A few days ago, the second Presto Summit was held at the HQ of Facebook. This is the conference held by Facebook to gather developers and users of Presto around the world. There were a bunch of interesting talks and discussions related to Presto future. Recently, we have seen Presto Software Foundation forked the source code of Presto from the original repository maintained by Facebook. I had a little concern about the situation because it can be an obstacle to accelerate the development Presto and evolve the community. We have seen some discussion related to the problem too. Here is a report about the Presto Summit 2019.
First, we could grasp the current community overview and the situation on Facebook
They are still welcoming the new features or advanced topics from the community. Although Facebook is not so interested in the enterprise features so much, they are likely to accept the patch if the community needs it. (e.g. security, new file format)
Basically, Facebook merges all commits both from internal and external into master so that all members in the community can receive the benefit immediately. Facebook considers them as the contributor in terms of scalability of the Presto. They validate the platform from the viewpoint of scalability by using the huge test suite and large test cluster. Since it’s a little difficult for the community to keep doing such kind of large scale test suites.
Facebook admits they did not actively keep updating the community in the past. They are going to change the policy and initiatives in the community in order to maintain the community active. Facebook has written documentation around the community guideline to achieve that. They are available in GitHub wiki.
That wiki also includes several useful developer guides explaining the internal of Presto. So now Facebook seems to be engaging to contribute to the community and trying to make it much better.
Here is the development plan happening in the near future in the Presto project.
Aria is a project to collect a number of performance-related experiments. One of them is to create a new memory layout for slice and pages used in Presto internally. People who are familiar with the Apache Arrow may easily grasp what it means. That would be able to reduce the memory pressure and CPU usage significantly. Another thing in Aria is an approach to make the push down better. It’s achieved by passing various kind of information to the connector side so that the splits created by the connector can do read skipping accordingly. There is also an interesting plan in Aria, vectorization. Supporting vectorization execution in Presto will make use of CPU resource more efficiently. Overall project Aria will pursue the potential to improve the basic performance of Presto further.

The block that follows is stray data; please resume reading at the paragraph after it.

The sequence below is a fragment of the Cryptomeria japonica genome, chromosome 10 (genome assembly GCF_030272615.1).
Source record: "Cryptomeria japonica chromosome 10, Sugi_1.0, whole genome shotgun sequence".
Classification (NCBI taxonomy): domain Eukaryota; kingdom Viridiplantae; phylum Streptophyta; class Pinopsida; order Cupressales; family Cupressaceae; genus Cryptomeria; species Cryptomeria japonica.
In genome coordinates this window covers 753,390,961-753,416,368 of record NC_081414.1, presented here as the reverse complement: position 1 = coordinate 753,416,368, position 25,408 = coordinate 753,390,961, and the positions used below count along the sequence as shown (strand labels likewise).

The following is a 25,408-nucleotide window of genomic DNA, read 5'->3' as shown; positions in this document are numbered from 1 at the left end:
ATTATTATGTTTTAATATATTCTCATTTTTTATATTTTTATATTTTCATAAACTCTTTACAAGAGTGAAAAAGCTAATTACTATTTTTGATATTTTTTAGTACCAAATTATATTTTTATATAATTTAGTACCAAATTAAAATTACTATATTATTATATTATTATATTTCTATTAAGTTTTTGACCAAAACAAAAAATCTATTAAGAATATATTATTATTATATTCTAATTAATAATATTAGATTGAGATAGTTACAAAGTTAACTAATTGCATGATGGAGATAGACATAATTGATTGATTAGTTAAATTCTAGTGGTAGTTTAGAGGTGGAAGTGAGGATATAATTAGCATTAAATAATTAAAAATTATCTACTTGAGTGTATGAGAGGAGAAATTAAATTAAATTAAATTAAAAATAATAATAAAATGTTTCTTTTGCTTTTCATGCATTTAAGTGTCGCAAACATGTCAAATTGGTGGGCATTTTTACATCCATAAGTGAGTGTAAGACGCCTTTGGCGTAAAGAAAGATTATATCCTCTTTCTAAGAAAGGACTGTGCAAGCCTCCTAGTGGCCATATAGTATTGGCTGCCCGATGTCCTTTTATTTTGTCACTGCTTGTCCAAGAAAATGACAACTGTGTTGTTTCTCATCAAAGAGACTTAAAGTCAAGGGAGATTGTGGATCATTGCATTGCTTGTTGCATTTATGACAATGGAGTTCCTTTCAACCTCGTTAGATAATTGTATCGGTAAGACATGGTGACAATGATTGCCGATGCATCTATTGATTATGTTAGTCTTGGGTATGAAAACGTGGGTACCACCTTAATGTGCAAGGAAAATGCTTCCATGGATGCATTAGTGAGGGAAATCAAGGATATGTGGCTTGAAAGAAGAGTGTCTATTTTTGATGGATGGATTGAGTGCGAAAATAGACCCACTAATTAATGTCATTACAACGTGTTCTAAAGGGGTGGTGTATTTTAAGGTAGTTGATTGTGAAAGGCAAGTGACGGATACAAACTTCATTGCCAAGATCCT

Unlimited is another project to make the potential of Presto wider. It aims to remove the limitation of memory in each node by using materialized exchange join or aggregation operators. Since the join or aggregation are operators which consume a lot of memory and they tend to hit the local memory limit. Once an operator hits the memory limit, the whole query execution fails in Presto. In order to improve the reliability of query execution, partial recovery will be also introduced so that Presto can retry the part of the task instead of the whole query execution. Presto unlimited project will be able to eliminate the limitation in terms of memory and fault tolerance.
Coordinator currently does a lot of work, query analysis, planning, optimization, service discovery and worker management. Offloading some of these tasks can improve the scalability of the coordinator process. The scalability of coordinator will be much improved by this offload with high availability mechanism of Presto coordinator. Additionally, supporting various kind of transport encoding should be able to improve the scalability of the coordinator.
Additionally, we can hear several interesting use cases of Presto in big tech companies.
All slides are now available the wiki of GitHub. If you are not faimilar with Presto, “Learning Presto DB - Training DVD” will be a good resource to listen. Unfortunately, there is not so many books to learn about Presto. But it would be helpful to get started.
Thanks!Written on March 14th, 2019 by Kai Sasaki